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Google CEO: Apology for harassment "wasn't enough"

Women still face sexual harassment at work

Google CEO Sundar Pichai on Tuesday said the search engine's apology for its handling of sexual harassment claims didn't go far enough, and that the company will take a "harder line," according to an internal email from Pichai that was obtained by Axios. 

The email comes as some workers are planning a "walk out" on Thursday to protest the company's handling of sexual misconduct allegations. Pichai wrote in the email that he's supportive of the walk out: "[Google executives] will make sure managers are aware of the activities planned for Thursday and that you have the support you need," he noted. 

Pichai's pledge to take a stronger stance comes after Google last week revealed it had fired 48 employees for sexual harassment during the past two years and sent them away without severance packages. The disclosure was a direct response to a New York Times report that the company had dismissed the executive in charge of its Android software for sexual misconduct in 2014 and paid him handsomely to leave.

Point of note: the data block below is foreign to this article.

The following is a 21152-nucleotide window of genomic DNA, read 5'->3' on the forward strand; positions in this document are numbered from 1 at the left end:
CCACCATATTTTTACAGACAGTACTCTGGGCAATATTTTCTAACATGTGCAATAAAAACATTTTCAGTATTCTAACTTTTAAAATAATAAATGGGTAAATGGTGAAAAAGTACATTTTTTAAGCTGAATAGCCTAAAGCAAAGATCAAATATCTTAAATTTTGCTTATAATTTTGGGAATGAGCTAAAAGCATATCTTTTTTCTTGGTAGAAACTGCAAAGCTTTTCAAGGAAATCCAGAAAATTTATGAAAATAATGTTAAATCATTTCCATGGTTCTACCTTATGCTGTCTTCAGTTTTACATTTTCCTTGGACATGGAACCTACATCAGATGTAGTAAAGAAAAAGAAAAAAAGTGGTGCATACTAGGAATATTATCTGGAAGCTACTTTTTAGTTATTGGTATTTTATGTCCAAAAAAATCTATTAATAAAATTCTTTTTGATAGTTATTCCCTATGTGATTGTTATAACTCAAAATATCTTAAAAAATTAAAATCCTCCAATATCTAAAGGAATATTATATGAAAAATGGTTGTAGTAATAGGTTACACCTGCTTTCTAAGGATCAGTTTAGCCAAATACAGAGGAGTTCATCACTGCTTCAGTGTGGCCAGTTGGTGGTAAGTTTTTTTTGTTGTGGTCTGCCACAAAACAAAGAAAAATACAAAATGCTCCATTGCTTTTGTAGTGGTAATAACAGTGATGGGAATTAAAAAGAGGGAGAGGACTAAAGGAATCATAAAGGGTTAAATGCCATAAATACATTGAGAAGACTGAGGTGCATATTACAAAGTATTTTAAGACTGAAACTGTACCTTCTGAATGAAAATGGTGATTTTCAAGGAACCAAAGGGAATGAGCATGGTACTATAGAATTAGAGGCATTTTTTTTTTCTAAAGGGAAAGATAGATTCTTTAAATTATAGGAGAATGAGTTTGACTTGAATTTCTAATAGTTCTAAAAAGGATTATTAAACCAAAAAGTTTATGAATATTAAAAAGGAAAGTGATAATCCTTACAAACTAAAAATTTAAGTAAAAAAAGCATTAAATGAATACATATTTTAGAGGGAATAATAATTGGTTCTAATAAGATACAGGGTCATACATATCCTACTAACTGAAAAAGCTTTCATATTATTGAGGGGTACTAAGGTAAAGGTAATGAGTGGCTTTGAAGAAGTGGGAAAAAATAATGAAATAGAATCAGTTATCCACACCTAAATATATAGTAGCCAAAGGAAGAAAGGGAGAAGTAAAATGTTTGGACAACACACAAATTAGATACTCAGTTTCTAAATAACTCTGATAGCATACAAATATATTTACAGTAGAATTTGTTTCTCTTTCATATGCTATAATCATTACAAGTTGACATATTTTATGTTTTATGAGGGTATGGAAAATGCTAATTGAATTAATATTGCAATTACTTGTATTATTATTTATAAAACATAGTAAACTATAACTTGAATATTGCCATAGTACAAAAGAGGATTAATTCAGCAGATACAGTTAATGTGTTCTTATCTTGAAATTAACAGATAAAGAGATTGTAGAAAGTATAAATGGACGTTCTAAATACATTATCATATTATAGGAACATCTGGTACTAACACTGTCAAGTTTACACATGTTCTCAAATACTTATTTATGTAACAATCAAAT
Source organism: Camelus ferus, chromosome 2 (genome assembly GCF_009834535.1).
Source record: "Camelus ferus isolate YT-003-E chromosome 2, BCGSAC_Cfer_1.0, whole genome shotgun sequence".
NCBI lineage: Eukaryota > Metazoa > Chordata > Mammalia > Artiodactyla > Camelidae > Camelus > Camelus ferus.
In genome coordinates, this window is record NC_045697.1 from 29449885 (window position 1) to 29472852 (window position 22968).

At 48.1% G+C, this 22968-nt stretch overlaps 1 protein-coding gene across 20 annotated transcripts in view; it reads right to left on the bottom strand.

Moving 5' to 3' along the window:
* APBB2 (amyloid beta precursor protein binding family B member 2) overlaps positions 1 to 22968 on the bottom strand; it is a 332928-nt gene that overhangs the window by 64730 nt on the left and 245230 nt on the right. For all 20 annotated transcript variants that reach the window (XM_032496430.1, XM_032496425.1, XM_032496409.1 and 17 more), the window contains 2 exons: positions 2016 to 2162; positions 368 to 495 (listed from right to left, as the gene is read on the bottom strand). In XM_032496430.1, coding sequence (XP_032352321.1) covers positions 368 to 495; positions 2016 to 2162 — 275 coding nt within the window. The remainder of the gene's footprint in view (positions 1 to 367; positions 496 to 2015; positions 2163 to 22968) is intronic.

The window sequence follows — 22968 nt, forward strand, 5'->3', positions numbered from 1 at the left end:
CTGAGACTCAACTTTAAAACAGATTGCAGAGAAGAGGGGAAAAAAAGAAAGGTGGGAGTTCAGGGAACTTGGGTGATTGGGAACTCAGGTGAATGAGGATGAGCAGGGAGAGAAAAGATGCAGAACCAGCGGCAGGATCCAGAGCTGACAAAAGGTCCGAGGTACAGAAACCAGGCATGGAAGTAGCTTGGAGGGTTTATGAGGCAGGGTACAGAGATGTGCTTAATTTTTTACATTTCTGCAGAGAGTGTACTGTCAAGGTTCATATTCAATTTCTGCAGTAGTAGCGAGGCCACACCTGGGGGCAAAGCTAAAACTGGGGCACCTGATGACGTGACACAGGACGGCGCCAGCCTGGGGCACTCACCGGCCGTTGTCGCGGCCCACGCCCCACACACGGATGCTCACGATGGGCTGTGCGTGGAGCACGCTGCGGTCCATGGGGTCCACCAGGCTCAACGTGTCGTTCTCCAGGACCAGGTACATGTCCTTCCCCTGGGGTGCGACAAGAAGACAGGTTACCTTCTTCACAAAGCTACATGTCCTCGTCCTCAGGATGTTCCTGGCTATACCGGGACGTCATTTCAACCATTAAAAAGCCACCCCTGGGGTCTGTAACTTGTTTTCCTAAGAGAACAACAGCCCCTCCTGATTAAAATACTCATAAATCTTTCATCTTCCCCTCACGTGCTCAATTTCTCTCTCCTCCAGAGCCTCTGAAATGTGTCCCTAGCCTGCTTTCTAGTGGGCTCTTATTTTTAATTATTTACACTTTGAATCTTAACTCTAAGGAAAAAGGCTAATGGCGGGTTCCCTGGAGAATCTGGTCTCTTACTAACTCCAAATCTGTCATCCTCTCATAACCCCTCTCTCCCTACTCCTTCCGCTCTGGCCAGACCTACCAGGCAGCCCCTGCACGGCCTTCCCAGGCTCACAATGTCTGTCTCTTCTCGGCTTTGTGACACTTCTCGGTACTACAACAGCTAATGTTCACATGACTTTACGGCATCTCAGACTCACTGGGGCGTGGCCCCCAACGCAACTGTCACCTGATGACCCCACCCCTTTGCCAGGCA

"One thing that's become clear to me is that our apology ... didn't come through, and it wasn't enough. We hear you," Pichai wrote in the email. "As CEO, it's been personally important to me that we take a much harder line on inappropriate behavior. We have taken many steps to do so, and know our work is still not done."

Accusations of sexual harassment and gender bias has roiled Silicon Valley companies including Uber and Google. Some experts point to the "bro" culture of the tech sector as feeding the problem, given that the tech firms tend to employ far more men than women. 

To be sure, sexual harassment can occur in any industry or company. But industries that are male-dominated -- such as technology and computer engineering -- and companies where both upper- and middle-management ranks are filled by men are more likely to be places where sexual harassment occurs, researchers have found

In its 2018 diversity report, Google said almost 7 out of 10 employees are men. While more than 30 percent of its staff are women, they represent a smaller share of managers, at 25.5 percent. 

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